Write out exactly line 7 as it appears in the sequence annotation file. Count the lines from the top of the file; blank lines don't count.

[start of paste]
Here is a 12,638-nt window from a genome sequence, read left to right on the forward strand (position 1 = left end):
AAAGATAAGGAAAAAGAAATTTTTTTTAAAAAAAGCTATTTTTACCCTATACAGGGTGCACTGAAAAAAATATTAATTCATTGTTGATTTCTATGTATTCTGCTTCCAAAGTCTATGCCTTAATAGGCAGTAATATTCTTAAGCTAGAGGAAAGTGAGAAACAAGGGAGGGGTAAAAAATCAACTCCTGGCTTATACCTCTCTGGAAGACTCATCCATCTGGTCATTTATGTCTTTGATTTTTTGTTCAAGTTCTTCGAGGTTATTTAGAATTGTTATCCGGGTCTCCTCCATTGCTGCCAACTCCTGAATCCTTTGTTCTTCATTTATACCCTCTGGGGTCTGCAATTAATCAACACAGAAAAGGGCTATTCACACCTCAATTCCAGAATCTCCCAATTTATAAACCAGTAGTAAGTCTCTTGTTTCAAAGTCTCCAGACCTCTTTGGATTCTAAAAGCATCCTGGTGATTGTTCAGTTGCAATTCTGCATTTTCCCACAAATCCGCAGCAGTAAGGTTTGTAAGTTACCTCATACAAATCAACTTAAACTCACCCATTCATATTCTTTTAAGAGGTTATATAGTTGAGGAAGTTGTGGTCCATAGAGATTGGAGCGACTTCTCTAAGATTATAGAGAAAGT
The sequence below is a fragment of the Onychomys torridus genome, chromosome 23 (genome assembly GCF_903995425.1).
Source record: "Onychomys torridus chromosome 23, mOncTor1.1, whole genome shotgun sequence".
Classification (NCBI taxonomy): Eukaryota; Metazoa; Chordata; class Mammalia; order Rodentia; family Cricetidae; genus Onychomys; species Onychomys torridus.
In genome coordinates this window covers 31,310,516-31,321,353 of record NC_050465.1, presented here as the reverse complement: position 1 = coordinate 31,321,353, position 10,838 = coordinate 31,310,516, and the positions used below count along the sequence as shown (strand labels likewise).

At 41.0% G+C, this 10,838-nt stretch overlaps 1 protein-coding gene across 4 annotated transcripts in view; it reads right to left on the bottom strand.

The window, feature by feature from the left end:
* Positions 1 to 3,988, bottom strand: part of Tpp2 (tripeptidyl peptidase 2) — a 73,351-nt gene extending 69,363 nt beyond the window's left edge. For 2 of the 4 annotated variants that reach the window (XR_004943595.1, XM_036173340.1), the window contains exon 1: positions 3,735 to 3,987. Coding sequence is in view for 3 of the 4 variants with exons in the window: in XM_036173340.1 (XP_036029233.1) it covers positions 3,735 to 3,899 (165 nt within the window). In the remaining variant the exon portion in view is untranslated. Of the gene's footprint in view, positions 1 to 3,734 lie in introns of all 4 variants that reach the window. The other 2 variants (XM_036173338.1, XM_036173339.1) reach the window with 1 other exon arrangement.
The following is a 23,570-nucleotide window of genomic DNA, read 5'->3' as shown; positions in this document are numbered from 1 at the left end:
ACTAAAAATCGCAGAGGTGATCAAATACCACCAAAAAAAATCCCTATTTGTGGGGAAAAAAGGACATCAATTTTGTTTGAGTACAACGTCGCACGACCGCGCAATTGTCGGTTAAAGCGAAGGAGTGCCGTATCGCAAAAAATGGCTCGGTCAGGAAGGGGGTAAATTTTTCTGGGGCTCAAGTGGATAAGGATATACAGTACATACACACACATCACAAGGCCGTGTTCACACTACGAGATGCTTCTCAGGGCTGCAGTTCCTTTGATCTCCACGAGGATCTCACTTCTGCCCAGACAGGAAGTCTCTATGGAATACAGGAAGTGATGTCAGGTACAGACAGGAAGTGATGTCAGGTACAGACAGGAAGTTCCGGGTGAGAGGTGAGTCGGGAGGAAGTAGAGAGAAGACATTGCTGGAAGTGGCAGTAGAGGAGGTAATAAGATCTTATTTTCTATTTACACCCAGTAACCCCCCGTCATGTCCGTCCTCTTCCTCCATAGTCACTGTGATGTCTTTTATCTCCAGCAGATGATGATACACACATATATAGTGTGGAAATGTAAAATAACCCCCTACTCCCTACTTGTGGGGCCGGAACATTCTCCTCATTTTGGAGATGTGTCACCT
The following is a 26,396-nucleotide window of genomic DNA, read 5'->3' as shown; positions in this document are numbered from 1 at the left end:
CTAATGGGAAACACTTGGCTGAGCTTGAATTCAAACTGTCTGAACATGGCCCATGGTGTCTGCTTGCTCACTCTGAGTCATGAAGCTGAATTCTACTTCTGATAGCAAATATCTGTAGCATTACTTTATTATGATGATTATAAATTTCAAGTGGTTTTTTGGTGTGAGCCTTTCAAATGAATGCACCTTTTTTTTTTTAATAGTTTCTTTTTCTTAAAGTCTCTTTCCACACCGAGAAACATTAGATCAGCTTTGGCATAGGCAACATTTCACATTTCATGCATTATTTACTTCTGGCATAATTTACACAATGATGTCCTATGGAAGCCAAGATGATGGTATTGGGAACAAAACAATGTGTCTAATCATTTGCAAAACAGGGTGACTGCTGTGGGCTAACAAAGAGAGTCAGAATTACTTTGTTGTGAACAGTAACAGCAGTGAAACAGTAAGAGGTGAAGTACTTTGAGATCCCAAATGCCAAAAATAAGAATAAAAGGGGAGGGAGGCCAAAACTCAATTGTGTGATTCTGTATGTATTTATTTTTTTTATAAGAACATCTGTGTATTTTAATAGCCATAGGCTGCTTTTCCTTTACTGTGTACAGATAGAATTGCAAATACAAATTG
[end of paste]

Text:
At 41.0% G+C, this 10,838-nt stretch overlaps 1 protein-coding gene across 4 annotated transcripts in view; it reads right to left on the bottom strand.